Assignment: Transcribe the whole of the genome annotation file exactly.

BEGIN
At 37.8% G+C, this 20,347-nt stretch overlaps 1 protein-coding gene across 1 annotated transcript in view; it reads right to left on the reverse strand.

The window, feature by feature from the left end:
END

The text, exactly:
At 37.8% G+C, this 20,347-nt stretch overlaps 1 protein-coding gene across 1 annotated transcript in view; it reads right to left on the reverse strand.

The window, feature by feature from the left end: